Evaluation – Isn’t there an off the peg solution?

(Learning Log for OLDS MOOC Week 7)

I’ve just spent a couple of hours looking through all the resources on Cloudworks about evaluating learning design and found it all quite frustrating.

The first thing that frustrated me was the number of times I clicked into Clouds to discover they were empty.  I realise that they have been set up in the expectation that people will fill them with things, but it has resulted in a huge number of hyperlinks and wasted effort on my part.  When you’re busy, it’s just irksome.

The other thing I found frustrating was that there is a lot of information about how to evaluate, about the theory behind it and about how to construct an evaluation method, but what I want is a tried and tested evaluation method to use – not to make. It is all very interesting if evaluation is the thing you’re interested in, but not so much if you’re only interested in getting a job done.  Sure, I could design my own evaluation method but I think someone far more knowledgeable than I must have done so already. There should be something that I can pick up and use.  I don’t mind providing feedback and helping to improve it, but I doubt that my reinvention of the wheel will turn any more smoothly than previous versions.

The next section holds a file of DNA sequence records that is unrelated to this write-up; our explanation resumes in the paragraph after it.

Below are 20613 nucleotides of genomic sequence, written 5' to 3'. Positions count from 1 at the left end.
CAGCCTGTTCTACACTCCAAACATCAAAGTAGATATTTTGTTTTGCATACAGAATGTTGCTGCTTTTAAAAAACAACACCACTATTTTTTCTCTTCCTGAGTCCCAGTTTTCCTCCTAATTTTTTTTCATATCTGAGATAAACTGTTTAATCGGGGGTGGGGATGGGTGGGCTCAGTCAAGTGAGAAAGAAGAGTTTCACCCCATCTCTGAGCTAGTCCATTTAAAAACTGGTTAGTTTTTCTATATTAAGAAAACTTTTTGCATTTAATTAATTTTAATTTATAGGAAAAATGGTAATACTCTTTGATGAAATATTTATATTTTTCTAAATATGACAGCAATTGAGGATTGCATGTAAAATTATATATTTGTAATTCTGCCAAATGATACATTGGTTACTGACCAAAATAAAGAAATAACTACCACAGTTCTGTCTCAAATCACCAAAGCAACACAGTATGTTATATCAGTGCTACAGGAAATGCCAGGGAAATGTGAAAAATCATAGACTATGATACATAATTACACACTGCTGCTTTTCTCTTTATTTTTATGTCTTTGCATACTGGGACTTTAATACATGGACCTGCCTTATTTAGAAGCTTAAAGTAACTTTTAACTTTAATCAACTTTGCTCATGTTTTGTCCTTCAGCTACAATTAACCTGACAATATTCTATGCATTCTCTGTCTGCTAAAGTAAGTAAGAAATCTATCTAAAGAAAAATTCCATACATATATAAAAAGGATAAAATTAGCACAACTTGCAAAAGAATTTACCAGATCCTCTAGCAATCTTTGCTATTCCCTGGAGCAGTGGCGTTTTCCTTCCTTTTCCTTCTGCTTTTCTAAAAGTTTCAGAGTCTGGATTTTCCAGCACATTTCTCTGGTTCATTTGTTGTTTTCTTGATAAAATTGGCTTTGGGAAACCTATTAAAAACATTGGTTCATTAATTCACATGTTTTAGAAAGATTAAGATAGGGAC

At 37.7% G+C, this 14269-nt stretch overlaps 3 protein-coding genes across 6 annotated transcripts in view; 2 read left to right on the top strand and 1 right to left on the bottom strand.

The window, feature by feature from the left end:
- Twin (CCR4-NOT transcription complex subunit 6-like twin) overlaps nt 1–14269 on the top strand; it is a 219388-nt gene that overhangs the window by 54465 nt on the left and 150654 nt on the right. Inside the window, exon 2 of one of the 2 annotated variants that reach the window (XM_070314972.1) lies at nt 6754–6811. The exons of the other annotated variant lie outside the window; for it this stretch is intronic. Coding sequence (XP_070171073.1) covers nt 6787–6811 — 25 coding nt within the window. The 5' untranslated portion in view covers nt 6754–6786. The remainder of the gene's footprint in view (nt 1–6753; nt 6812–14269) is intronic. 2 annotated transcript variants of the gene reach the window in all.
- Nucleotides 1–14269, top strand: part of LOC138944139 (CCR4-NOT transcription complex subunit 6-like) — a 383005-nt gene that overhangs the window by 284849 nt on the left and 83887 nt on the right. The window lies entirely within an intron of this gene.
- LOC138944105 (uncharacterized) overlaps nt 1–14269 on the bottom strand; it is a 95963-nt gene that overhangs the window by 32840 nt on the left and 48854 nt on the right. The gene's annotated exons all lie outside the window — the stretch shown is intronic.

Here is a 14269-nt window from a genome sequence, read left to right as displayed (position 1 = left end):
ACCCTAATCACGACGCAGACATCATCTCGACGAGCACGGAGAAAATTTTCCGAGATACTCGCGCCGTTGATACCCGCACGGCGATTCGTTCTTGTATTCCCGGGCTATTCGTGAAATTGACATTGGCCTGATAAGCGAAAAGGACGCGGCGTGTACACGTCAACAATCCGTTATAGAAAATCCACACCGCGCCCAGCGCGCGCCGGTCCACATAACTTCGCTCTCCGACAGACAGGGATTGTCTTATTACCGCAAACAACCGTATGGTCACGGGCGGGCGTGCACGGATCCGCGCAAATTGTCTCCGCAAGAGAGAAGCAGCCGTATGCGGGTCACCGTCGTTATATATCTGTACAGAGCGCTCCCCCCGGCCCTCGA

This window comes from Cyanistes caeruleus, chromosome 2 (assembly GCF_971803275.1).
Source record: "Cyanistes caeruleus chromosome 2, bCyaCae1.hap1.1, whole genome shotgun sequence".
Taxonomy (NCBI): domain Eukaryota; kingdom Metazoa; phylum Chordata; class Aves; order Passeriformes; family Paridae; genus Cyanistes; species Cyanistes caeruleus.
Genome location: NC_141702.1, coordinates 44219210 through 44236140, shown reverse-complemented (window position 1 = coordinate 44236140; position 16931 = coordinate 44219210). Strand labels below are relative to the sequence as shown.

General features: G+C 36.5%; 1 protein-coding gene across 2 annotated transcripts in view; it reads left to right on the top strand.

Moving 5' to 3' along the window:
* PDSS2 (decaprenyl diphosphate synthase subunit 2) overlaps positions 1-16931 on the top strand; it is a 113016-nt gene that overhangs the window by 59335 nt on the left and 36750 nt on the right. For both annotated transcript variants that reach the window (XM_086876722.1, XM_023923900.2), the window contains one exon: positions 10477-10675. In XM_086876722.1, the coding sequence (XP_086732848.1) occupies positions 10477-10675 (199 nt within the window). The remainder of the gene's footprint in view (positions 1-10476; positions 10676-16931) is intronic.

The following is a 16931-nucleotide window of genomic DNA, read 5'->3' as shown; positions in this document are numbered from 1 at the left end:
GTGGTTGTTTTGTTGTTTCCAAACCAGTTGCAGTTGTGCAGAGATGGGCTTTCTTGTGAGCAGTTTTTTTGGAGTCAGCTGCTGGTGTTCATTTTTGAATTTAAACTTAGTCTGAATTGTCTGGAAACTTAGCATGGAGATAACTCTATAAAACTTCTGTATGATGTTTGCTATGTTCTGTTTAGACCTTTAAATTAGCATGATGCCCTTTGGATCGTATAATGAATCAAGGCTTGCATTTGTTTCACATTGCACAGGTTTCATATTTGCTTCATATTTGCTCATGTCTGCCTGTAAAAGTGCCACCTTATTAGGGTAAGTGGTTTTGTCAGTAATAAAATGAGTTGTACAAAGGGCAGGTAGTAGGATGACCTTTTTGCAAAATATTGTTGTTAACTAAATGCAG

Maybe, every situation, every course needs its own evaluation method and tools but I doubt it.  I can only assume that where I am thinking of online courses as the product of learning design, others are thinking of smaller units which may not need the whole bag of tools.

Anyway, this gives the impression I didn’t find anything I could use which isn’t true.  I explored the Cloudscape called Evaluation Toolbox, looked in all the clouds and then discovered that the Cloudscape was in a Cloudstream which itself contained a cloud called FevaTools -Formative Evaluation Tools for Online Course Design. (I’m slowly getting the hang of this Cloudworks though am not sure I’d want to explain it to someone else).